The Gold Cup is regarded as the blue riband event for chasers with the best horses from Britain and Ireland racing off level weights over three and a quarter miles.
The Grand National is a handicap over four and a quarter miles over the unique Aintree fences and is one of the most famous races in the world.
The Irish Gold Cup at Leopardstown in February is another valuable event with the winner expected to tackle the Cheltenham Gold Cup the following month.
Besides Aintree, there are also Irish, Scottish and Welsh Grand Nationals for staying chasers.
The Ryanair Chase is the top prize for two and a half mile chasers.
The ultimate prize for two-mile hurdlers is the Champion Hurdle at Cheltenham. Other significant hurdles over this trip include the Irish Champion Hurdle at Leopardstown and the Hatton’s Grace Hurdle at Fairyhouse.
The top two-mile novice hurdle is the Supreme Novices’ Hurdle at the Cheltenham Festival with other championship races over two and a half and three miles.
The Grade 1 Stayers’ Hurdle at the same meeting is the most coveted prize for hurdlers over three miles.
National Hunt Festivals
The Cheltenham Festival in March has become so dominant in the National Hunt season that some leading trainers have expressed concerns that it detracts from other meetings. All roads lead to Cheltenham from November onwards, four days of top-class racing with championship events in all divisions.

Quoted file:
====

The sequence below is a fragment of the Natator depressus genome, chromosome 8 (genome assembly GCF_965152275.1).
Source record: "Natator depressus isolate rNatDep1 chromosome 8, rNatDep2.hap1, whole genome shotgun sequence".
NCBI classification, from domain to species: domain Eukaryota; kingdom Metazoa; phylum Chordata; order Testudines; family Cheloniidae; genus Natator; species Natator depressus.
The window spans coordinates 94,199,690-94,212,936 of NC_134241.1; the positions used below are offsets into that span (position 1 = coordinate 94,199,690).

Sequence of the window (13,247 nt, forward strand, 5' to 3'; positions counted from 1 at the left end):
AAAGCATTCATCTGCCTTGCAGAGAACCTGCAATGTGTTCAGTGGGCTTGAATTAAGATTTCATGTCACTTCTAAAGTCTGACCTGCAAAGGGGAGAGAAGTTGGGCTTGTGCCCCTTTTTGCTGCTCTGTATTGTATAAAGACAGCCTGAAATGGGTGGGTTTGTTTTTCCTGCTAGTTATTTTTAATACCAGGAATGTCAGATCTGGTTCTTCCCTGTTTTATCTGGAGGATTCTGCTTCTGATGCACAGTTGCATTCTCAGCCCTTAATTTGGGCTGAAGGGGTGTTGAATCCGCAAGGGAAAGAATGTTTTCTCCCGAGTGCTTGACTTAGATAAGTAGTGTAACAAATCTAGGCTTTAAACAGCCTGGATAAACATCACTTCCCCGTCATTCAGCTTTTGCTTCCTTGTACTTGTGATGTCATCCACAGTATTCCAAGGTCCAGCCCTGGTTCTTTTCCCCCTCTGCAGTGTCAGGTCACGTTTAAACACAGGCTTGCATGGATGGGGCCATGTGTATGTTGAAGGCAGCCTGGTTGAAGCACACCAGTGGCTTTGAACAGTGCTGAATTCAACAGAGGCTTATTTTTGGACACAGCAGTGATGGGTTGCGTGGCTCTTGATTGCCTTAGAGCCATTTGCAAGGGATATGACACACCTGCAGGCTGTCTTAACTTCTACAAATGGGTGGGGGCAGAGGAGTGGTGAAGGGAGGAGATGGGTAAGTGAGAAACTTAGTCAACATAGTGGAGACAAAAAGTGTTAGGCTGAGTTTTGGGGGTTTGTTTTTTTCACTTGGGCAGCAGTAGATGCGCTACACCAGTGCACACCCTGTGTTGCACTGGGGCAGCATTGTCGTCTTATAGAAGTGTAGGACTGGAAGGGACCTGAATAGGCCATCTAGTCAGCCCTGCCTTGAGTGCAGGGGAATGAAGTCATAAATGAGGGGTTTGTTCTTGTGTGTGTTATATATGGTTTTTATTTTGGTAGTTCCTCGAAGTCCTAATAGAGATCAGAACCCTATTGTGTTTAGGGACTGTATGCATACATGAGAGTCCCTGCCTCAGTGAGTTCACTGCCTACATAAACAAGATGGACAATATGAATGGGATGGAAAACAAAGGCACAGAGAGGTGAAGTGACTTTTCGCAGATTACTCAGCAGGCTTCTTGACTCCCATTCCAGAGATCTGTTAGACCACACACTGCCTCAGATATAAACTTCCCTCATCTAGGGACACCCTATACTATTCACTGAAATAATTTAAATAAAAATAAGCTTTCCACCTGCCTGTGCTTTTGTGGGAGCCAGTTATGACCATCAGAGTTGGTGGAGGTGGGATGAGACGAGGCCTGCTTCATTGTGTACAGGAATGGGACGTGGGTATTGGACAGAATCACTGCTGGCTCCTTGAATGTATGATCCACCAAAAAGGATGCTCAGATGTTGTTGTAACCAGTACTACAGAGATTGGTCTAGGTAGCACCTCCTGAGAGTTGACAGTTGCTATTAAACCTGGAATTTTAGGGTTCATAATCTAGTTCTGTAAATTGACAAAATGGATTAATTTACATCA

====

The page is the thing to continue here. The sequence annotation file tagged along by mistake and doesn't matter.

There has even been speculation that the meeting could be extended to five days at some point in the future. The Cheltenham Festival races almost have a monopoly of the top ten races in terms of betting turnover over the entire racing year.
The Aintree Grand National is the climax of a three-day festival in early April. Many of the top horses from Cheltenham are in action, although the Punchestown Festival three weeks later has increasingly become a more tempting alternative.
Punchestown stages championship events including the Punchestown Gold Cup and Champion Hurdle.
The 7-day Galway Festival in July does not have the quality or prize money of the major festivals but is unique in its mixture of flat and jumps racing.
Famous National Hunt Horses
Although Arkle registered his third and final Cheltenham Gold Cup win in 1966, his name is still at the top of the list for National Hunt fans. Tom Dreaper trained the gelding to win 27 of his 35 starts, achieving legendary status. His other victories include the King George VI Chase, two Hennessy Gold Cups, the Irish Grand National and the Whitbread Gold Cup.
Another name synonymous with jump racing is three-time Grand National winner Red Rum. His first victory came at the agonising expense of long-time leader Crisp in 1973. The following year he carried 12 stone to victory. After finishing second in 1975 and 1976, he finally achieved his record-breaking third success in 1977. Tiger Roll threatened to match his achievement after success in 2018 and 2019 but the 2020 renewal was cancelled due to the coronavirus pandemic.
Desert Orchid became a household name in the 1980’s, a bold jumping grey who liked to race from the front. He had the heart of a lion and famously battled back to win the 1989 Cheltenham Gold Cup in treacherous conditions. His other career victories include four King George VI Chases, the Tingle Creek Chase and the Irish Grand National.
Kauto Star surpassed Desert Orchid’s King George record by winning it a remarkable five times between 2006 and 2011. He also became the first horse to reclaim the Cheltenham Gold Cup when winning it for a second time in 2009.